Feature | December 19, 2014

Addition of Stent Thrombectomy More Effective Than Traditional Pharmaceutical Stroke Treatment

Netherlands-based trial tests two separate devices on 500 patients

Covidien, Solitaire, stent thrombectomy, trial, Netherlands

Image courtesy of Covidien Ltd.

Stryker, Trevo Retriever, stent thrombectomy, trial, Netherlands

December 19, 2014 — In a landmark study evaluating the addition of stent thrombectomy clot removal to pharmaceutical treatment for patients suffering an acute ischemic stroke (AIS), stent thrombectomy provided a significant clinical benefit when compared to pharmaceutical treatment alone. Results from the Multi center Randomized Clinical trial of Endovascular treatment for Acute ischemic stroke in the Netherlands (MR CLEAN) were published online and will appear in the Jan. 1, 2015, issue of The New England Journal of Medicine ("NEJM"). Findings were also presented at the World Stroke Congress.

The MR CLEAN study evaluated 500 patients suffering from moderate to severe strokes and demonstrated that the addition of intra-arterial stent thrombectomy during early treatment doubled the likelihood of a good neurological outcome beyond using a clot-busting lytic alone. The stent retriever is inserted into the patient's femoral artery starting in the leg and navigated to the site of the blood clot in the brain. Once in place, the physician grabs the clot with the device and removes it. The study also confirmed that there was no increased safety risk with the addition of the procedure.

“The results of MR CLEAN demonstrate that the addition of stent thrombectomy to current pharmaceutical treatment provides a significant clinical benefit to patients,” said Diederik Dippel, M.D., Erasmus Medical Center, Rotterdam. “However, there is much work yet to be done in the fight against this devastating disease, and we would welcome confirmation of our findings in additional randomized studies.”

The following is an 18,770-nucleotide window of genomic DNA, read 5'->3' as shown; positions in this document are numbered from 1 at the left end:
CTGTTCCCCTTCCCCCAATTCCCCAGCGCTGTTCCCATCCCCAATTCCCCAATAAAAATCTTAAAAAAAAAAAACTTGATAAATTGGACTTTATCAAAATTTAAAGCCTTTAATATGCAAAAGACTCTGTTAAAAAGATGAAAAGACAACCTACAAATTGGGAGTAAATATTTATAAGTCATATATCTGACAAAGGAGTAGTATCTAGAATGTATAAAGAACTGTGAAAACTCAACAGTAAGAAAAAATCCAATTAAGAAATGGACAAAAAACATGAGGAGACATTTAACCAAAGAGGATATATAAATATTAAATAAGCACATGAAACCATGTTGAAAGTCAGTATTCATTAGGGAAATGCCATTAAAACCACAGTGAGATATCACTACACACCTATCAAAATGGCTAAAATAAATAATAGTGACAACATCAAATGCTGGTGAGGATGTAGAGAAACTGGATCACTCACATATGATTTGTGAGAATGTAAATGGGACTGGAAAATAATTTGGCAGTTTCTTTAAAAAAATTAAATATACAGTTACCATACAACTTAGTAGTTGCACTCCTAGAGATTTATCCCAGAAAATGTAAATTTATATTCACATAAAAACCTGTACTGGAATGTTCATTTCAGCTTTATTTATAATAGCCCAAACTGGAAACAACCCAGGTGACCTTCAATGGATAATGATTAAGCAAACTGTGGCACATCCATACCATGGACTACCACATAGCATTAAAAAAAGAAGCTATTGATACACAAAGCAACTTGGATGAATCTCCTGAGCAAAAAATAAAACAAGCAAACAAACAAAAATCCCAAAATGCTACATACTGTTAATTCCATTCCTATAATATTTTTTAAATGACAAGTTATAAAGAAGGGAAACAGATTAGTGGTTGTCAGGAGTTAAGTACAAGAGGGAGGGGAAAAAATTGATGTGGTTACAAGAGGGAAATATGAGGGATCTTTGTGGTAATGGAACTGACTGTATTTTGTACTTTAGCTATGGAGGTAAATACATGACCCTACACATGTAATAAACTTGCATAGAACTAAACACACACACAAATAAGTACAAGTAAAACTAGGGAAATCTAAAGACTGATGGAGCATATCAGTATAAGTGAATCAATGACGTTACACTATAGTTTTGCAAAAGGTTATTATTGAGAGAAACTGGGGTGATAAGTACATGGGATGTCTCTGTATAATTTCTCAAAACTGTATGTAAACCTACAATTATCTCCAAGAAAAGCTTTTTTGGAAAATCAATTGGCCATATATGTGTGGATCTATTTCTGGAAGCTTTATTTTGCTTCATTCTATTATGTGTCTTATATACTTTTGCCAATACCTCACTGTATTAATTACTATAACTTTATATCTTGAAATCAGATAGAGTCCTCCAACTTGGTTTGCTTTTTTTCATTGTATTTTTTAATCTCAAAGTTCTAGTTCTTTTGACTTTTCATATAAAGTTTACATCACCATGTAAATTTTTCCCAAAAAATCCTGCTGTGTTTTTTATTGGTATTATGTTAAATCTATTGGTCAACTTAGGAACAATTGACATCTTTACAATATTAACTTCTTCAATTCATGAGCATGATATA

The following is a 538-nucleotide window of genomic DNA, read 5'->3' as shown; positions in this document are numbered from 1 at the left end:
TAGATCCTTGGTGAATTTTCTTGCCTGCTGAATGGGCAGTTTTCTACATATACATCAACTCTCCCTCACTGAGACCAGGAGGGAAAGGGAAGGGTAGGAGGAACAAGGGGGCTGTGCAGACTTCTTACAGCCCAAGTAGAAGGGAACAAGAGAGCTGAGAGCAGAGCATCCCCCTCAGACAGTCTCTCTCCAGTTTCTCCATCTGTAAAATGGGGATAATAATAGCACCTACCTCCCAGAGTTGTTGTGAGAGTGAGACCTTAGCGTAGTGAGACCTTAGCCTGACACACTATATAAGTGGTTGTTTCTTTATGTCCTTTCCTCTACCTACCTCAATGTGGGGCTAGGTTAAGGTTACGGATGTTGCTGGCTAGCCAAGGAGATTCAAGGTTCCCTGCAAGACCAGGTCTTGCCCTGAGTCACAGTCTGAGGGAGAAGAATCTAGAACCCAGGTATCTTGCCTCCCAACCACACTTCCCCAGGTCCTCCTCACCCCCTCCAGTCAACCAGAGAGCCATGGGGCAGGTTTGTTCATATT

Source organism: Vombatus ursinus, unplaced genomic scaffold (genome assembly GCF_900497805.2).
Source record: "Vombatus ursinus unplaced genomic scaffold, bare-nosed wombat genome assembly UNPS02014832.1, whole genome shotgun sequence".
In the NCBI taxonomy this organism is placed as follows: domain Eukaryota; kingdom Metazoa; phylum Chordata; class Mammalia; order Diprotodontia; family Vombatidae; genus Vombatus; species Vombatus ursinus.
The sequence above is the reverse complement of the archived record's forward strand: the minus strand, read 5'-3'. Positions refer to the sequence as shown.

"This is a highly significant milestone in the treatment for a subgroup of patients with a stroke caused by a large artery occlusion," remarked Istvan Szikora, M.D., president of ESMINT, the European Society of Minimally Invasive Neurological Therapy. He added, alluding to the fact that the battle against stroke care is still not won, that his fellow physicians "must make sure that this delicate technique is being used in proper conditions and delivered by properly trained physicians."

The trial used standard lytic treatment, which could include the lytic IV tPA if indicated. The drug was administered through an intravenous injection. Intra-arterial treatment could consist of IA lytics or mechanical treatment, however in the majority of the patients in the trial a stent retriever was used.

The results show that, in the control arm of the study, the current standard treatment results in good outcomes only 19 percent of the time as characterized by a Modified Rankin Score of 0-2. The treatment arm, using the newest generation of stent retrievers in conjunction with clot busting drugs, was almost twice as likely to result in a good outcome. While these results only apply to the subset of stroke patients who could be treated within six hours of onset and had a blood clot in the forward-most (anterior) arteries of their brain, that population accounts for a large number of stroke victims.

The trial used different vendor’s devices, including Stryker's Trevo Retriever and Covidien’s Solitaire device. Both companies are involved in other trials to gather further data on the effectiveness of their systems. Covidien currently supports a number of clinical studies. Data from the Solitaire FR as Primary Treatment for Acute Ischemic Stroke (SWIFT PRIME), Endovascular Treatment for Small Core and Proximal Occlusion Ischemic Stroke (ESCAPE) and Endovascular Revascularization With Solitaire Device Versus Best Medical Therapy in Anterior Circulation Stroke Within 8 Hours (REVASCAT) studies will be presented in early 2015.

For more information: www.stryker.com, www.covidien.com

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